Shultz, Chinese Representative Pledge Trade Push
May. 20, 1987
WASHINGTON (AP) _ Secretary of State George P. Shultz and leading Chinese policy-maker Yang Shankun pledged on Tuesday to take steps to increase trade between the United States and China, U.S. officials said.
Yang, vice chairman of China's central military commission and a close confidante of Chinese leader Deng Xiaoping, met with Shultz for two hours at the State Department.
Yang's two days of talks in Washington will continue Wednesday when he meets President Reagan.
Neither Yang nor Shultz would answer questions at the end of their meeting, but U.S. officials speaking on condition of anonymity said much of the discussions centered on economic issues.
The United States, as it has with other countries in Asia, is urging China to open itself to foreign investment - a step China has pledged to do by changing laws that discourage U.S. businessmen from beginning ventures in China.
China also is eager for liberalization of U.S. rules limiting the transfer of high technology products to China. Yang raised the issue again at the session and Shultz promised to take all possible steps to speed the flow of technology, the officials said.
Shultz also made an effort to assure Yang that the Reagan administration opposes protectionist trade measures, which China fears might reduce its exports to the United States.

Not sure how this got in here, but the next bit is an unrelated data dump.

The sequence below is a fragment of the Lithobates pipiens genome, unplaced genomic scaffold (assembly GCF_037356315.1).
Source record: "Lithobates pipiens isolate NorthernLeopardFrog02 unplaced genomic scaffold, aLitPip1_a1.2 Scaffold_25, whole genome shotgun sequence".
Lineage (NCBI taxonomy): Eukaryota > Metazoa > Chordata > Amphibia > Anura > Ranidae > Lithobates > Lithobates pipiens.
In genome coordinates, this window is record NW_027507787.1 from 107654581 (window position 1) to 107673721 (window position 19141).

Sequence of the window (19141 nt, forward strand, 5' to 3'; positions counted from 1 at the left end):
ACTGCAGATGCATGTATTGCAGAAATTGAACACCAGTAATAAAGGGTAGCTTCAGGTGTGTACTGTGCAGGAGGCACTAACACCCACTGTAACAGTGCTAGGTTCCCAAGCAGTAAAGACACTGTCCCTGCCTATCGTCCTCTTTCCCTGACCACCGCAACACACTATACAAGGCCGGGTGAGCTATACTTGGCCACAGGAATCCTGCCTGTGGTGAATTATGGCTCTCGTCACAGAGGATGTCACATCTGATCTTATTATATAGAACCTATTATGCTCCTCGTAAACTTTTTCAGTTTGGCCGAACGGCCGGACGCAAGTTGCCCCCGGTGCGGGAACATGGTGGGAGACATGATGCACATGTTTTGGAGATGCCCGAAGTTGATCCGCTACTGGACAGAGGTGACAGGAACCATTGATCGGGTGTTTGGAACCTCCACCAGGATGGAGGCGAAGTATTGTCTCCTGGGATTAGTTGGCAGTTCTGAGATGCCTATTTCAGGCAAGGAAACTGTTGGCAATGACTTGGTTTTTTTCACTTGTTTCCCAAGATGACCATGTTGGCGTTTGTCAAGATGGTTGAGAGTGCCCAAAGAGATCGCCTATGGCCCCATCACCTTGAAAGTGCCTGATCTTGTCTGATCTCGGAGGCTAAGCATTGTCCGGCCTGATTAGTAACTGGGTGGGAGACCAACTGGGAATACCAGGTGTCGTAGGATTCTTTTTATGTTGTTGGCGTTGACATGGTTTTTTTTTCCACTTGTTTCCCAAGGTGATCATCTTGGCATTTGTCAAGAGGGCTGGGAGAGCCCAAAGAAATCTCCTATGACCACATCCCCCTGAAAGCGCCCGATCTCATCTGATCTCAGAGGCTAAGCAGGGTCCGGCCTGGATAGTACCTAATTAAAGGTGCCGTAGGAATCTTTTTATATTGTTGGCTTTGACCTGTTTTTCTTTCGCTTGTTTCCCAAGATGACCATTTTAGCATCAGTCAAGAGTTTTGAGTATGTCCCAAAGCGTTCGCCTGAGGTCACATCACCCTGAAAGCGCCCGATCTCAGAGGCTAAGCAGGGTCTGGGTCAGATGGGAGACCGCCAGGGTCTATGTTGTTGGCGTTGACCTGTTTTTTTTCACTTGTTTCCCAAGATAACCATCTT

U.S.-China trade totaled $9 billion last year.
The officials said Shultz also briefed his visitor on U.S.-Soviet arms control negotiations, which are of concern to China.
The United States and the Soviet Union have agreed in principle to eliminate long-range intermediate nuclear missiles in Europe, but the plan would allow both sides to retain 33 missile launchers of that type outside the European theater.
That would leave 33 Soviet rockets in Asia, where they could be targeted toward China.
The United States has said it will continue to work for a total elimination of the missiles, but would agree to limited retention of the Asian rockets in the interim. China and Japan have expressed concern about any deal that would leave intermediate-range Soviet missiles in Asia but have not tried to block the U.S.-Soviet plan.